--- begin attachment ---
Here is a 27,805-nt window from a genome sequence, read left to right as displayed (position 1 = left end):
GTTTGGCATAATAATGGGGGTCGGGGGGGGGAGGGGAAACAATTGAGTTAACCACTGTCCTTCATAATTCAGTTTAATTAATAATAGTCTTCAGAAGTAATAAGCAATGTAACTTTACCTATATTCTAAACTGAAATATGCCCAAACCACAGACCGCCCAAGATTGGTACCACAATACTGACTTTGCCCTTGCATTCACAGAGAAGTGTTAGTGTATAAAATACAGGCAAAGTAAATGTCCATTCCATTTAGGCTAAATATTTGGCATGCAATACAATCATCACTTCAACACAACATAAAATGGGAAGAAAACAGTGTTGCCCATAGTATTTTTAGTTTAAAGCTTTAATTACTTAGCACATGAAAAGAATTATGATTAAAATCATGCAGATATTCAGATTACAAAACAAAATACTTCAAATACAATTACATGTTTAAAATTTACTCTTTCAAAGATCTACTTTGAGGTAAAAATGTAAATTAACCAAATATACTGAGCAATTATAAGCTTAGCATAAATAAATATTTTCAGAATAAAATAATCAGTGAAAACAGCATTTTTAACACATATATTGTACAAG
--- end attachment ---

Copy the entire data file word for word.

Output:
Here is a 27,805-nt window from a genome sequence, read left to right as displayed (position 1 = left end):
GTTTGGCATAATAATGGGGGTCGGGGGGGGGAGGGGAAACAATTGAGTTAACCACTGTCCTTCATAATTCAGTTTAATTAATAATAGTCTTCAGAAGTAATAAGCAATGTAACTTTACCTATATTCTAAACTGAAATATGCCCAAACCACAGACCGCCCAAGATTGGTACCACAATACTGACTTTGCCCTTGCATTCACAGAGAAGTGTTAGTGTATAAAATACAGGCAAAGTAAATGTCCATTCCATTTAGGCTAAATATTTGGCATGCAATACAATCATCACTTCAACACAACATAAAATGGGAAGAAAACAGTGTTGCCCATAGTATTTTTAGTTTAAAGCTTTAATTACTTAGCACATGAAAAGAATTATGATTAAAATCATGCAGATATTCAGATTACAAAACAAAATACTTCAAATACAATTACATGTTTAAAATTTACTCTTTCAAAGATCTACTTTGAGGTAAAAATGTAAATTAACCAAATATACTGAGCAATTATAAGCTTAGCATAAATAAATATTTTCAGAATAAAATAATCAGTGAAAACAGCATTTTTAACACATATATTGTACAAG